Does negative political advertising really work? Most of us hate those ads, but one political scientist calls them a "multi-vitamin for the democratic process."
Political scientist Kenneth Goldstein says that attack ads spark voters' interest and participation. According to Goldstein, "There's this gut reaction that if a political advertisement is negative, it must have a deleterious affect on American politics. Contrary to conventional wisdom, the more that people are exposed to negative advertising, the more they know, the more engaged they are and the more likely they are to vote."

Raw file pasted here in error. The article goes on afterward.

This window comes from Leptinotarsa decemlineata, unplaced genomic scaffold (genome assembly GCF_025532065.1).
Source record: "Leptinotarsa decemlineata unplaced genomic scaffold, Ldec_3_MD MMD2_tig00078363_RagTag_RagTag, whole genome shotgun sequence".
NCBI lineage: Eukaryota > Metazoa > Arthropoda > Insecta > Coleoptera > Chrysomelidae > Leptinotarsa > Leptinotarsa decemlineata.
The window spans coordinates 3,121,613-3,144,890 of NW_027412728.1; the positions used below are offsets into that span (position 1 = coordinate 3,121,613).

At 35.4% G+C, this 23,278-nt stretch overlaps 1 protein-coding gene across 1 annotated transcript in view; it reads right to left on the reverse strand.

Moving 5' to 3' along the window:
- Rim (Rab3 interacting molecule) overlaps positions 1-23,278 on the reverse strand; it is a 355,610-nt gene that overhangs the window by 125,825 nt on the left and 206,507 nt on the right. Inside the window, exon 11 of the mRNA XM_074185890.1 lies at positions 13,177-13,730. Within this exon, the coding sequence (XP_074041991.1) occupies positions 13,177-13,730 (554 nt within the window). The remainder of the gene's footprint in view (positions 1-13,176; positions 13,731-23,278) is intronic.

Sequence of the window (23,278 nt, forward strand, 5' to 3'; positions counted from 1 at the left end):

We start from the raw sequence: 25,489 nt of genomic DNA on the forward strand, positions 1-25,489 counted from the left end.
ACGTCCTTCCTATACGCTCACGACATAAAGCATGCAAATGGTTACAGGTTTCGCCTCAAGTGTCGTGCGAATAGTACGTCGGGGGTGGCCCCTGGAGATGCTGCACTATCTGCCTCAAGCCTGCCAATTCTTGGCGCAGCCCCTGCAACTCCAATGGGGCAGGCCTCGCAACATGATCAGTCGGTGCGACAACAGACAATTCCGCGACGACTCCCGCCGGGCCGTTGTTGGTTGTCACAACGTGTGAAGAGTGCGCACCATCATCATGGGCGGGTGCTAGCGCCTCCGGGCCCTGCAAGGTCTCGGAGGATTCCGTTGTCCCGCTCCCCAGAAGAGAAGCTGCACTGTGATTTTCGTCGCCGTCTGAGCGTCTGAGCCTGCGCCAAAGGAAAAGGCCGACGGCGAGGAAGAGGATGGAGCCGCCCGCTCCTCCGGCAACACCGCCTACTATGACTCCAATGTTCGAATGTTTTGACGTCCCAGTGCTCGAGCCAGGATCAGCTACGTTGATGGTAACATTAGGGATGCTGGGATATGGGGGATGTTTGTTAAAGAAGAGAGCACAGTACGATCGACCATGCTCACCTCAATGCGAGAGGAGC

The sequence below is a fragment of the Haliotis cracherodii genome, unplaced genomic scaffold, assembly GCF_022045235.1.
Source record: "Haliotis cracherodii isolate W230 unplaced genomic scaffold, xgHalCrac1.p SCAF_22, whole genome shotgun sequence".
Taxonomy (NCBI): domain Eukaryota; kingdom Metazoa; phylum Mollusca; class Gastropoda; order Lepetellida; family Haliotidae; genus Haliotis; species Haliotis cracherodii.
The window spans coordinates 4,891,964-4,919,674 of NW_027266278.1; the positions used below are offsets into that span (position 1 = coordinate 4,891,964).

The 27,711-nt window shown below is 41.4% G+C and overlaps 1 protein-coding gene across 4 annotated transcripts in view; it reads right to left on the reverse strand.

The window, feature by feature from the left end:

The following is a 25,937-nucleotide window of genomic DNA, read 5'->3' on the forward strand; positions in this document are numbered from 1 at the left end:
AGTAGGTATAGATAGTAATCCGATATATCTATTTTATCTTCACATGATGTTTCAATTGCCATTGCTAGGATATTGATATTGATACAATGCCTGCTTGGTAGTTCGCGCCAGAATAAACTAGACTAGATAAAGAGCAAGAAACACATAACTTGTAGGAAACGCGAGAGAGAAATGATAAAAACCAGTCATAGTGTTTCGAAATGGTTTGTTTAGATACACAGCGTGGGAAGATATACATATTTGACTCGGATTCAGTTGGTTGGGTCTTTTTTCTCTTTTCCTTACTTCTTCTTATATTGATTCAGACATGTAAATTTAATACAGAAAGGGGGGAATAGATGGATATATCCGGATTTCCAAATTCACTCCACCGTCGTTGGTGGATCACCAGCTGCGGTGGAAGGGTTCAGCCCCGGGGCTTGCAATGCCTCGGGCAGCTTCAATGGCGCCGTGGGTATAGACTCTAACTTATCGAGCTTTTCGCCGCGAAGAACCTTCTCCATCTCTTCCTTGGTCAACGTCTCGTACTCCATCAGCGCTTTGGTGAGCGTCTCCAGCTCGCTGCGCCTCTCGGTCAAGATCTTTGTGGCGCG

Goldstein says much of the criticism of negative advertising is rooted in the incorrect notion that the American public is easily manipulated, but he doesn't think this is true. "People learn when they see contrasts," he says. "If it's white, you don?t see it. If it?s black, you don?t see it. It's when you see the whole painting that there is some contrast." He believes that voters have the ability to intelligently weigh competing claims.
We don't need a prophet to tell us that we're going to see lots of them during the 2008 campaign, since they've already started.
Art credit: freeimages.co.uk
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